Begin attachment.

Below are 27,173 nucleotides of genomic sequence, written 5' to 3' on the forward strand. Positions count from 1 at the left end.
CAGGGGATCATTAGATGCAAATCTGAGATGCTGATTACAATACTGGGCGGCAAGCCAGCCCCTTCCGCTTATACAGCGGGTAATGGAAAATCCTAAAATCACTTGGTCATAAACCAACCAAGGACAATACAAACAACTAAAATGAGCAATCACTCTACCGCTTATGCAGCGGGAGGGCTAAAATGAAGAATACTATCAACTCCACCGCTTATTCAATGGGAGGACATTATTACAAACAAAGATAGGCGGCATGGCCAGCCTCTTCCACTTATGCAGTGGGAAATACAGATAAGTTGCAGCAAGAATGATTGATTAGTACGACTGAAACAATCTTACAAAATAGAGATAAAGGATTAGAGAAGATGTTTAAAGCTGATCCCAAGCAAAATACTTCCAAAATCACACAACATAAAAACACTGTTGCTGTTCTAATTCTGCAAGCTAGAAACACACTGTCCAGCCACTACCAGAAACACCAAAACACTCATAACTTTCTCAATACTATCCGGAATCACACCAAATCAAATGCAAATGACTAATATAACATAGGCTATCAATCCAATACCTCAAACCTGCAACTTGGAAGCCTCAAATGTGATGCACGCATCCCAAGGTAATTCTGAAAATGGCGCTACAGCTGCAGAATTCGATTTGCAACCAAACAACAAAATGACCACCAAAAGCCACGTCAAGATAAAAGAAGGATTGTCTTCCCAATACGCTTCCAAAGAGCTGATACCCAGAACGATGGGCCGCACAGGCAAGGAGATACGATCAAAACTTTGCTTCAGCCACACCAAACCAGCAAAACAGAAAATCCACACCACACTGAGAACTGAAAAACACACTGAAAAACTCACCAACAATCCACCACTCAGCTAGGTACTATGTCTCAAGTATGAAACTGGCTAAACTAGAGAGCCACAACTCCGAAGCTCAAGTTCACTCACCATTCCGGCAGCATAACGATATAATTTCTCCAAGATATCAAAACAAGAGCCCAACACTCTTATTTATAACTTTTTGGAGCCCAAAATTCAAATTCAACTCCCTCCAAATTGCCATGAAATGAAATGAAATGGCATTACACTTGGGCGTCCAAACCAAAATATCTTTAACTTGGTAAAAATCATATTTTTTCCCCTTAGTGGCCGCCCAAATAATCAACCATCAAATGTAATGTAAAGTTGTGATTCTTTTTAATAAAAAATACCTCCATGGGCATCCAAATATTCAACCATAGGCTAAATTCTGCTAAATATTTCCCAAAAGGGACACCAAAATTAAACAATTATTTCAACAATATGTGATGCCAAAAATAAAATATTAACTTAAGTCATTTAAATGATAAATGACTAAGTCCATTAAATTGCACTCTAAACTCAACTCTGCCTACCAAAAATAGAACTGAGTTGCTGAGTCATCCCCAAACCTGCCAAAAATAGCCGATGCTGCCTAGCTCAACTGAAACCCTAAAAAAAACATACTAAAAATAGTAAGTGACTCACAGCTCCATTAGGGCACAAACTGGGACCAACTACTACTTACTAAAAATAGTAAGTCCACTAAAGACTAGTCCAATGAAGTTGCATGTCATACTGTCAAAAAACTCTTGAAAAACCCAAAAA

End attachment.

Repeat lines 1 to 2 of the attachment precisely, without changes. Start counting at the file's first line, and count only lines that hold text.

Below are 27,173 nucleotides of genomic sequence, written 5' to 3' on the forward strand. Positions count from 1 at the left end.
CAGGGGATCATTAGATGCAAATCTGAGATGCTGATTACAATACTGGGCGGCAAGCCAGCCCCTTCCGCTTATACAGCGGGTAATGGAAAATCCTAAAATCACTTGGTCATAAACCAACCAAGGACAATACAAACAACTAAAATGAGCAATCACTCTACCGCTTATGCAGCGGGAGGGCTAAAATGAAGAATACTATCAACTCCACCGCTTATTCAATGGGAGGACATTATTACAAACAAAGATAGGCGGCATGGCCAGCCTCTTCCACTTATGCAGTGGGAAATACAGATAAGTTGCAGCAAGAATGATTGATTAGTACGACTGAAACAATCTTACAAAATAGAGATAAAGGATTAGAGAAGATGTTTAAAGCTGATCCCAAGCAAAATACTTCCAAAATCACACAACATAAAAACACTGTTGCTGTTCTAATTCTGCAAGCTAGAAACACACTGTCCAGCCACTACCAGAAACACCAAAACACTCATAACTTTCTCAATACTATCCGGAATCACACCAAATCAAATGCAAATGACTAATATAACATAGGCTATCAATCCAATACCTCAAACCTGCAACTTGGAAGCCTCAAATGTGATGCACGCATCCCAAGGTAATTCTGAAAATGGCGCTACAGCTGCAGAATTCGATTTGCAACCAAACAACAAAATGACCACCAAAAGCCACGTCAAGATAAAAGAAGGATTGTCTTCCCAATACGCTTCCAAAGAGCTGATACCCAGAACGATGGGCCGCACAGGCAAGGAGATACGATCAAAACTTTGCTTCAGCCACACCAAACCAGCAAAACAGAAAATCCACACCACACTGAGAACTGAAAAACACACTGAAAAACTCACCAACAATCCACCACTCAGCTAGGTACTATGTCTCAAGTATGAAACTGGCTAAACTAGAGAGCCACAACTCCGAAGCTCAAGTTCACTCACCATTCCGGCAGCATAACGATATAATTTCTCCAAGATATCAAAACAAGAGCCCAACACTCTTATTTATAACTTTTTGGAGCCCAAAATTCAAATTCAACTCCCTCCAAATTGCCATGAAATGAAATGAAATGGCATTACACTTGGGCGTCCAAACCAAAATATCTTTAACTTGGTAAAAATCATATTTTTTCCCCTTAGTGGCCGCCCAAATAATCAACCATCAAATGTAATGTAAAGTTGTGATTCTTTTTAATAAAAAATACCTCCATGGGCATCCAAATATTCAACCATAGGCTAAATTCTGCTAAATATTTCCCAAAAGGGACACCAAAATTAAACAATTATTTCAACAATATGTGATGCCAAAAATAAAATATTAACTTAAGTCATTTAAATGATAAATGACTAAGTCCATTAAATTGCACTCTAAACTCAACTCTGCCTACCAAAAATAGAACTGAGTTGCTGAGTCATCCCCAAACCTGCCAAAAATAGCCGATGCTGCCTAGCTCAACTGAAACCCTAAAAAAAACATACTAAAAATAGTAAGTGACTCACAGCTCCATTAGGGCACAAACTGGGACCAACTACTACTTACTAAAAATAGTAAGTCCACTAAAGACTAGTCCAATGAAGTTGCATGTCATACTGTCAAAAAACTCTTGAAAAACCCAAAAA